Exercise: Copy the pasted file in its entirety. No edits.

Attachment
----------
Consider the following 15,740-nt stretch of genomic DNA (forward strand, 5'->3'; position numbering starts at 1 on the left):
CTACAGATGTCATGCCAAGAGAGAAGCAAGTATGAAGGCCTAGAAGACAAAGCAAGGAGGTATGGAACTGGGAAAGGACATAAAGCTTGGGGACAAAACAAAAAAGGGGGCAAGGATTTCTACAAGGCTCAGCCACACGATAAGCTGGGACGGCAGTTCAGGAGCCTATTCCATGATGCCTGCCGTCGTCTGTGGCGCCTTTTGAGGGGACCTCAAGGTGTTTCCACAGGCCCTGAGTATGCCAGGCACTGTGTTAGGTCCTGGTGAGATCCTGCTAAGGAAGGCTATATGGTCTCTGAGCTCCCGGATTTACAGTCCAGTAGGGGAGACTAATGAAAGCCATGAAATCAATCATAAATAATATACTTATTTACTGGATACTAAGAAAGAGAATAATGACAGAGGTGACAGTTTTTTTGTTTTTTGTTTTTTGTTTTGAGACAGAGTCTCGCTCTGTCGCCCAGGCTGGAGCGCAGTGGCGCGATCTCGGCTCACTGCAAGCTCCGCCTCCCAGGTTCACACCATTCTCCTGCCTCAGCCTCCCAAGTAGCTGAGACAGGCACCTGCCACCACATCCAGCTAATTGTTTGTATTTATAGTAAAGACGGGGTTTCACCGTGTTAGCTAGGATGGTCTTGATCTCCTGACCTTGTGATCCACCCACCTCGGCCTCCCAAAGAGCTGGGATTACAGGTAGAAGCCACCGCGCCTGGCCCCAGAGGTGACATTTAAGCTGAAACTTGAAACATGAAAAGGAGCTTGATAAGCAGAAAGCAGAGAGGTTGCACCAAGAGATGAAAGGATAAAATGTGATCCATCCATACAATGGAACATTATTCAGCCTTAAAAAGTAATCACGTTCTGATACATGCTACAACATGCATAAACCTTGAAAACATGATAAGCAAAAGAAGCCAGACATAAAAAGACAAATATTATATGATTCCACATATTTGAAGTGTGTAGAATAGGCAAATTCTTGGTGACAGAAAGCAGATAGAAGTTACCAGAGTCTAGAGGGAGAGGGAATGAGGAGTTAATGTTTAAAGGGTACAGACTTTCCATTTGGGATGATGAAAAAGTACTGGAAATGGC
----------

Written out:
Consider the following 15,740-nt stretch of genomic DNA (forward strand, 5'->3'; position numbering starts at 1 on the left):
CTACAGATGTCATGCCAAGAGAGAAGCAAGTATGAAGGCCTAGAAGACAAAGCAAGGAGGTATGGAACTGGGAAAGGACATAAAGCTTGGGGACAAAACAAAAAAGGGGGCAAGGATTTCTACAAGGCTCAGCCACACGATAAGCTGGGACGGCAGTTCAGGAGCCTATTCCATGATGCCTGCCGTCGTCTGTGGCGCCTTTTGAGGGGACCTCAAGGTGTTTCCACAGGCCCTGAGTATGCCAGGCACTGTGTTAGGTCCTGGTGAGATCCTGCTAAGGAAGGCTATATGGTCTCTGAGCTCCCGGATTTACAGTCCAGTAGGGGAGACTAATGAAAGCCATGAAATCAATCATAAATAATATACTTATTTACTGGATACTAAGAAAGAGAATAATGACAGAGGTGACAGTTTTTTTGTTTTTTGTTTTTTGTTTTGAGACAGAGTCTCGCTCTGTCGCCCAGGCTGGAGCGCAGTGGCGCGATCTCGGCTCACTGCAAGCTCCGCCTCCCAGGTTCACACCATTCTCCTGCCTCAGCCTCCCAAGTAGCTGAGACAGGCACCTGCCACCACATCCAGCTAATTGTTTGTATTTATAGTAAAGACGGGGTTTCACCGTGTTAGCTAGGATGGTCTTGATCTCCTGACCTTGTGATCCACCCACCTCGGCCTCCCAAAGAGCTGGGATTACAGGTAGAAGCCACCGCGCCTGGCCCCAGAGGTGACATTTAAGCTGAAACTTGAAACATGAAAAGGAGCTTGATAAGCAGAAAGCAGAGAGGTTGCACCAAGAGATGAAAGGATAAAATGTGATCCATCCATACAATGGAACATTATTCAGCCTTAAAAAGTAATCACGTTCTGATACATGCTACAACATGCATAAACCTTGAAAACATGATAAGCAAAAGAAGCCAGACATAAAAAGACAAATATTATATGATTCCACATATTTGAAGTGTGTAGAATAGGCAAATTCTTGGTGACAGAAAGCAGATAGAAGTTACCAGAGTCTAGAGGGAGAGGGAATGAGGAGTTAATGTTTAAAGGGTACAGACTTTCCATTTGGGATGATGAAAAAGTACTGGAAATGGC